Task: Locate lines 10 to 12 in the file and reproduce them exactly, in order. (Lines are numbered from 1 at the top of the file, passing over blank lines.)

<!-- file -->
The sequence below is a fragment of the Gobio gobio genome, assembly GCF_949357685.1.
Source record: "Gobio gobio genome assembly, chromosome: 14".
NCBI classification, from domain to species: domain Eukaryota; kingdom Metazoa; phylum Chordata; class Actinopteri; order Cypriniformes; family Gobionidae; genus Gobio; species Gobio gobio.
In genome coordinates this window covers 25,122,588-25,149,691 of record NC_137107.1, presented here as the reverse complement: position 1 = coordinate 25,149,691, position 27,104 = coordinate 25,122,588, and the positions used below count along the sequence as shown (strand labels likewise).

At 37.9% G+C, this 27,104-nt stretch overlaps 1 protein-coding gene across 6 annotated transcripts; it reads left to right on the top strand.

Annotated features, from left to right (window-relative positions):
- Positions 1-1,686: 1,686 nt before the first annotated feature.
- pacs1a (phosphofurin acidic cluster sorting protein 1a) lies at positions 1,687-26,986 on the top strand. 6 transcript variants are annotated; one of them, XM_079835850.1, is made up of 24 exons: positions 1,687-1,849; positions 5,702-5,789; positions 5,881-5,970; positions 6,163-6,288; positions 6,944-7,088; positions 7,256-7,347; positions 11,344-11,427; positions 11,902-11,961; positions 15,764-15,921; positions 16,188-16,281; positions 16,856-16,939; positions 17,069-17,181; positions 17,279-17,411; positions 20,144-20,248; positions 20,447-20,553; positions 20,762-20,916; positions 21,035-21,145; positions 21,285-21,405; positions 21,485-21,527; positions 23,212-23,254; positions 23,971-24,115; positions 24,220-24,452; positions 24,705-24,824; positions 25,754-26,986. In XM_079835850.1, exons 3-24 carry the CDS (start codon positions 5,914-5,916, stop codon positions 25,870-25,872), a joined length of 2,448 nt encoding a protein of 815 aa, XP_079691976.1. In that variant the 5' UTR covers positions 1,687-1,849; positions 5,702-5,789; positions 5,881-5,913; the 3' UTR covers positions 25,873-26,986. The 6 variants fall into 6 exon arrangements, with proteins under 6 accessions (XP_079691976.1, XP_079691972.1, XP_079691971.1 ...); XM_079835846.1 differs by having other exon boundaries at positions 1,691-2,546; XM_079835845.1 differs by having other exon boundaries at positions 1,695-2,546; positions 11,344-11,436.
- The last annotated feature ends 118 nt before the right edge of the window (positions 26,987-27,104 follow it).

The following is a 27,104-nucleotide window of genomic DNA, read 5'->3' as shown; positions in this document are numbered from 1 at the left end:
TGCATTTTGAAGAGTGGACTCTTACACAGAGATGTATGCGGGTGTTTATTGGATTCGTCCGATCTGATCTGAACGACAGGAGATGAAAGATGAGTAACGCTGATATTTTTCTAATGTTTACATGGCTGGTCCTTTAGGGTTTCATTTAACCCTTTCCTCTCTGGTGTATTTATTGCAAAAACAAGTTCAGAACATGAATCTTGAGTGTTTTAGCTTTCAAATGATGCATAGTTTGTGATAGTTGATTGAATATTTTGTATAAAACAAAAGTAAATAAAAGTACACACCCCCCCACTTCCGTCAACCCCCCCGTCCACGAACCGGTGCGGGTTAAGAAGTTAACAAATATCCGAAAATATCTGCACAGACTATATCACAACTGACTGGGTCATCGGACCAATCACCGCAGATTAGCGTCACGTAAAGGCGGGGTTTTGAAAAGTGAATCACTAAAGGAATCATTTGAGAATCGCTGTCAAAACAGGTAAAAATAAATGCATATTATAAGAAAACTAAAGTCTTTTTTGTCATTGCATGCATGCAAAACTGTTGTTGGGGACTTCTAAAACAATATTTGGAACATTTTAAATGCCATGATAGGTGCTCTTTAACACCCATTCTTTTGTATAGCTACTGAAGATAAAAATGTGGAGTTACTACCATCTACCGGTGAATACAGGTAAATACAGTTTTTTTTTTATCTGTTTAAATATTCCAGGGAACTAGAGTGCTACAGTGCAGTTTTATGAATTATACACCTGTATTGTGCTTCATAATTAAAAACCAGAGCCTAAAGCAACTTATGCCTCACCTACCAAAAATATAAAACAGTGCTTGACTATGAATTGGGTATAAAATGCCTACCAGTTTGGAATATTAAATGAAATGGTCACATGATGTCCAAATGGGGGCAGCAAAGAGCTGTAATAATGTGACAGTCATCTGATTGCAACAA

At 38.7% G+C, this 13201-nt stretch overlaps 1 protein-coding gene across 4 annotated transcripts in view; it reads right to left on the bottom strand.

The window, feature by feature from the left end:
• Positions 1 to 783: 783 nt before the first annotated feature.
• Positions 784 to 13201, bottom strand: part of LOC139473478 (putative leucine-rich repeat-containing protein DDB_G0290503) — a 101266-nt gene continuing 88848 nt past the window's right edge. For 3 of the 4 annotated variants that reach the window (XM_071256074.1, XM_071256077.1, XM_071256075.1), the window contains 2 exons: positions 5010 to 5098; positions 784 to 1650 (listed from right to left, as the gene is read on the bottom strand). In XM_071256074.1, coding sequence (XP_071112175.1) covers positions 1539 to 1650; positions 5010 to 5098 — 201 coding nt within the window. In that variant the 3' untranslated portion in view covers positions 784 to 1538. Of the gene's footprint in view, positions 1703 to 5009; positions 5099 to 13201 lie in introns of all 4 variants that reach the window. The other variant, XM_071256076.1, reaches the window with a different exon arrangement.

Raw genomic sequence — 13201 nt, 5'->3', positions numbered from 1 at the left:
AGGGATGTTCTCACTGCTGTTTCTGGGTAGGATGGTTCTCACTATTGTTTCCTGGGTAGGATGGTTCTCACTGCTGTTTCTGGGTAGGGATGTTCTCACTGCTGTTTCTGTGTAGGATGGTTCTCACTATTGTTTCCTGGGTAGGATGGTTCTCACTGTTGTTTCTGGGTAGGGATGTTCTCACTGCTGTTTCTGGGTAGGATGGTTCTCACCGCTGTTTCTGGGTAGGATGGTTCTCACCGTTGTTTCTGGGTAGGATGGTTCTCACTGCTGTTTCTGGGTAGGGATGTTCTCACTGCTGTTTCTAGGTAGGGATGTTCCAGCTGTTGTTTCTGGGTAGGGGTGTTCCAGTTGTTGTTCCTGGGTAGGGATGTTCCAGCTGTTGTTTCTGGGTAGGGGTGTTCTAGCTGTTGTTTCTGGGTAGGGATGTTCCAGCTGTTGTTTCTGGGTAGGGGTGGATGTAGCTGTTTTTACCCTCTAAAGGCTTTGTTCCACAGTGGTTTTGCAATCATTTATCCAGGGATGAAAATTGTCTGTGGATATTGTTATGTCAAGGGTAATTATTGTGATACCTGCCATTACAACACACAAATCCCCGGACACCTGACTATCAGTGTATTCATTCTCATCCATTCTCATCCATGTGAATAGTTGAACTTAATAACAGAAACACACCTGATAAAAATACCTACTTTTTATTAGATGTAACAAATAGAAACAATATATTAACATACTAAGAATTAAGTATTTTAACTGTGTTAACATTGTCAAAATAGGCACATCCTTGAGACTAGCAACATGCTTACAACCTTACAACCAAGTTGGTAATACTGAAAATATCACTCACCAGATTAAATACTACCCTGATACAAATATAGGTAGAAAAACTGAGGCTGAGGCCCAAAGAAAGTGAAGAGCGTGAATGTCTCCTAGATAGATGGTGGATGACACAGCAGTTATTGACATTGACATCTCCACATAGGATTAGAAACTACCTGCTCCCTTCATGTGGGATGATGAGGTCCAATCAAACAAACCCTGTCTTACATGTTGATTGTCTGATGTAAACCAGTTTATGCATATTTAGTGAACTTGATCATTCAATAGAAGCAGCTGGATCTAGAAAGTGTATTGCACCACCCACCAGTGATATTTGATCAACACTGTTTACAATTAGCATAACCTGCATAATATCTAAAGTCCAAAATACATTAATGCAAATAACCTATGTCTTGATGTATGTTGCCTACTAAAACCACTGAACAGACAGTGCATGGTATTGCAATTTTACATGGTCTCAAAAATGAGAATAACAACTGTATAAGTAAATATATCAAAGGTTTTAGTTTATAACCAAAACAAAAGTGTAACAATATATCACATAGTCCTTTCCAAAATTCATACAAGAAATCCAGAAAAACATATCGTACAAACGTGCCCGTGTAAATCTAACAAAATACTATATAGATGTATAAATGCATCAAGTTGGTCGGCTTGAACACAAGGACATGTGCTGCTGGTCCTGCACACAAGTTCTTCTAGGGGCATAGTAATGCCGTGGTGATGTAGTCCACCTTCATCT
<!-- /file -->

The following is a 27,104-nucleotide window of genomic DNA, read 5'->3' as shown; positions in this document are numbered from 1 at the left end:
TGCATTTTGAAGAGTGGACTCTTACACAGAGATGTATGCGGGTGTTTATTGGATTCGTCCGATCTGATCTGAACGACAGGAGATGAAAGATGAGTAACGCTGATATTTTTCTAATGTTTACATGGCTGGTCCTTTAGGGTTTCATTTAACCCTTTCCTCTCTGGTGTATTTATTGCAAAAACAAGTTCAGAACATGAATCTTGAGTGTTTTAGCTTTCAAATGATGCATAGTTTGTGATAGTTGATTGAATATTTTGTATAAAACAAAAGTAAATAAAAGTACACACCCCCCCACTTCCGTCAACCCCCCCGTCCACGAACCGGTGCGGGTTAAGAAGTTAACAAATATCCGAAAATATCTGCACAGACTATATCACAACTGACTGGGTCATCGGACCAATCACCGCAGATTAGCGTCACGTAAAGGCGGGGTTTTGAAAAGTGAATCACTAAAGGAATCATTTGAGAATCGCTGTCAAAACAGGTAAAAATAAATGCATATTATAAGAAAACTAAAGTCTTTTTTGTCATTGCATGCATGCAAAACTGTTGTTGGGGACTTCTAAAACAATATTTGGAACATTTTAAATGCCATGATAGGTGCTCTTTAACACCCATTCTTTTGTATAGCTACTGAAGATAAAAATGTGGAGTTACTACCATCTACCGGTGAATACAGGTAAATACAGTTTTTTTTTTATCTGTTTAAATATTCCAGGGAACTAGAGTGCTACAGTGCAGTTTTATGAATTATACACCTGTATTGTGCTTCATAATTAAAAACCAGAGCCTAAAGCAACTTATGCCTCACCTACCAAAAATATAAAACAGTGCTTGACTATGAATTGGGTATAAAATGCCTACCAGTTTGGAATATTAAATGAAATGGTCACATGATGTCCAAATGGGGGCAGCAAAGAGCTGTAATAATGTGACAGTCATCTGATTGCAACAA

At 38.7% G+C, this 13201-nt stretch overlaps 1 protein-coding gene across 4 annotated transcripts in view; it reads right to left on the bottom strand.